Aug 11, 2007
Most people are familiar with cardamom from fragrant Indian dishes, but this flavorful spice does more than lend flavor to curries and chai: It also has numerous health benefits, such as improving digestion and stimulating the metabolism. Readily available in markets, the precious pods are relatively pricey, as each one must be hand picked.
- Detoxifies the body of caffeine
- Cleanses kidneys and bladder
- Stimulates digestive system and reduces gas
- Expectorant action
- Improves circulation to the lungs and thus considered good for asthma and bronchitis
- Can counteract excess acidity in the stomach
- Stimulates appetite
- Remedy for tendency to infection
- Cures halitosis
To date there are very few scientific studies on cardamom seeds that provide scientific evidence for its traditional uses. Researchers have shown that extracts of cardamom have anti-inflammatory activity but the compounds in the extracts were not identified.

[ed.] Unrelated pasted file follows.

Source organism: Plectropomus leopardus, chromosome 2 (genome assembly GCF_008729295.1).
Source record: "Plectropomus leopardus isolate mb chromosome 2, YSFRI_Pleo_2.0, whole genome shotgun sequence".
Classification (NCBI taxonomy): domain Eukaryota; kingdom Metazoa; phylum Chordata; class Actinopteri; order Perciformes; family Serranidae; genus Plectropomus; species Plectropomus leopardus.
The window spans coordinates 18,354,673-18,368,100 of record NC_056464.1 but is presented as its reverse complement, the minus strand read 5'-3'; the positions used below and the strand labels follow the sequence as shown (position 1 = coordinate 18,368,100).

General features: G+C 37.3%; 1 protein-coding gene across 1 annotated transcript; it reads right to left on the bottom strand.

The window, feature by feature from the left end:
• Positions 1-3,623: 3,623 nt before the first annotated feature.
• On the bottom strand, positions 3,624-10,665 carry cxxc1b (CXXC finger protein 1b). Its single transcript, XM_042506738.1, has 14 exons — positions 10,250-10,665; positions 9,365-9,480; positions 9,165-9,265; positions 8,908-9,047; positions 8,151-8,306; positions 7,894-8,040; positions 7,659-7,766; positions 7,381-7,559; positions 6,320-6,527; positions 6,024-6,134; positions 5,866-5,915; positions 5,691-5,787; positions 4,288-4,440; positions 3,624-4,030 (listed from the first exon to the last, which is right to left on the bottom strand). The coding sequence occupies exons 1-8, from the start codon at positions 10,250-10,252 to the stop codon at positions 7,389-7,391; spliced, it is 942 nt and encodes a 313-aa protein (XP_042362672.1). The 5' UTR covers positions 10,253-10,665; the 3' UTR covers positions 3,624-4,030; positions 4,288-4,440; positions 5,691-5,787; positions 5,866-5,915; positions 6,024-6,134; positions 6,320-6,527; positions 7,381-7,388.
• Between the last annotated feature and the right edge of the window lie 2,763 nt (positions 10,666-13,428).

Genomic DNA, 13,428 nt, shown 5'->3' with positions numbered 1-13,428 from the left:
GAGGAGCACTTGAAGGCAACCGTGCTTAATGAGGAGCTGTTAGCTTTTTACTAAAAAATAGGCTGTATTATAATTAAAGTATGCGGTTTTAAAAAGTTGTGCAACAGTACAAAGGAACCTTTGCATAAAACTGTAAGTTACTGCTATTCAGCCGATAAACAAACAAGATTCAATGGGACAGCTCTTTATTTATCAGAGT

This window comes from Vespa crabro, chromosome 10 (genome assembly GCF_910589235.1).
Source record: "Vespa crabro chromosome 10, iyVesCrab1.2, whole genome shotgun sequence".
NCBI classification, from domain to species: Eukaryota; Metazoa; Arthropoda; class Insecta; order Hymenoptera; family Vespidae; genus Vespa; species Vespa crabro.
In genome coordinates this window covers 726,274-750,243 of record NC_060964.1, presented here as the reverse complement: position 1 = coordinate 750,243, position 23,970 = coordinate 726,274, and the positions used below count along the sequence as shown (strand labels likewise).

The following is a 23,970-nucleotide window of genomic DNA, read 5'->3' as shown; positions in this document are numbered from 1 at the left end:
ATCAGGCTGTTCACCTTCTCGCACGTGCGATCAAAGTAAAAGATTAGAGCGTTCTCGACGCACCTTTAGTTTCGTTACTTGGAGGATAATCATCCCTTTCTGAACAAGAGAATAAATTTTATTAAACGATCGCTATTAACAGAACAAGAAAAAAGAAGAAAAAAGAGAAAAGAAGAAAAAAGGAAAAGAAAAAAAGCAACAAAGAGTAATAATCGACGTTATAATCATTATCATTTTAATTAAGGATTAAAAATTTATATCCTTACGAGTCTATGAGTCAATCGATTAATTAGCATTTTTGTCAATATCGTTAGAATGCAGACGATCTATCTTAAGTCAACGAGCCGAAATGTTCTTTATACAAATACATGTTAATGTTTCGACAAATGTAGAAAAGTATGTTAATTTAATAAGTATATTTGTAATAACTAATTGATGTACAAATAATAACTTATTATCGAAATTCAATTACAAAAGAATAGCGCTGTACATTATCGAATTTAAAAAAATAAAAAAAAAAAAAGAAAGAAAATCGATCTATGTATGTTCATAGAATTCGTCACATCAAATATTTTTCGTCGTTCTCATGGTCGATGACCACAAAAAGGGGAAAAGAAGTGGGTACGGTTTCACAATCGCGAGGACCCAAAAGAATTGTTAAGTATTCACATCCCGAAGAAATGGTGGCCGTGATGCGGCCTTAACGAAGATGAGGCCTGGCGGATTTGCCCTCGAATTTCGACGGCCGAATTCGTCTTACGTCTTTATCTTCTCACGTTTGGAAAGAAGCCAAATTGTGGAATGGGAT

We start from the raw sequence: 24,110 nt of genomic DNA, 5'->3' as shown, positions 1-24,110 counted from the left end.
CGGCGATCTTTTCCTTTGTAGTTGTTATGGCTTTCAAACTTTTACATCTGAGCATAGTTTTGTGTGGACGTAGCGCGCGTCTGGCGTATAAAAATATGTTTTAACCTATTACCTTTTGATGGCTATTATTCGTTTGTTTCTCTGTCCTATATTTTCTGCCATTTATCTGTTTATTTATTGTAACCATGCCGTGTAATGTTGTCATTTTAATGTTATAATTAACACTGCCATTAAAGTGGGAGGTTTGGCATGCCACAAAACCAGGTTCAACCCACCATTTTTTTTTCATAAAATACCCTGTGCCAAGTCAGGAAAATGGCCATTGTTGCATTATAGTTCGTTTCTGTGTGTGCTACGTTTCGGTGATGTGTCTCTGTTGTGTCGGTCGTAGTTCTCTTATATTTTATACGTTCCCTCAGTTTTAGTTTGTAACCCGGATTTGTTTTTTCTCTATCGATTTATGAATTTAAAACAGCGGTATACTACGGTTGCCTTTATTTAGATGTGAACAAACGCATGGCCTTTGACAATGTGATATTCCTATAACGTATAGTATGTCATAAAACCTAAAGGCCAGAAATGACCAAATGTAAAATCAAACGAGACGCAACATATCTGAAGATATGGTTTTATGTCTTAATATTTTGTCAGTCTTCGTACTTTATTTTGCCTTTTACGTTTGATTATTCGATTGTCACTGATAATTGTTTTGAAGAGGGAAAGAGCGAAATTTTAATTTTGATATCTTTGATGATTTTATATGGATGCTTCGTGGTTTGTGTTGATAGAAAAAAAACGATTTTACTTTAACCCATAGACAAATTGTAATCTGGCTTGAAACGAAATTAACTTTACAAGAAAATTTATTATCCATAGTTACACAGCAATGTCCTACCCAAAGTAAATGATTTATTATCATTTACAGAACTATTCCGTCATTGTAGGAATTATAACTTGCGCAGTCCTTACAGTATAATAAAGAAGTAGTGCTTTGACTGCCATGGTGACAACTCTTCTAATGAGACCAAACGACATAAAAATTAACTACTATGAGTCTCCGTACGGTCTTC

The oil from cardamom is usually rich in fatty acids such as palmitic, oleic and linoleic and in 1,8 cineole and alpha terpinyl acetate.
In traditional medicine
In South Asia, green cardamom called "Elaichi", in Hindi and Urdu, is broadly used to treat infections in teeth and gums, to prevent and treat throat troubles, congestion of the lungs and pulmonary tuberculosis, inflammation of eyelids and also digestive disorders. It is also reportedly used as an antidote for both snake and scorpion venom.
Species in the genus Amomum are also used in traditional Indian medicine. Among other species, varieties and cultivars, Amomum villosum is used in traditional Chinese medicine to treat stomach-aches, constipation, dysentery, and other digestion problems. "Tsaoko" cardamom is cultivated in Yunnan, China, both for medicinal purposes and as a spice.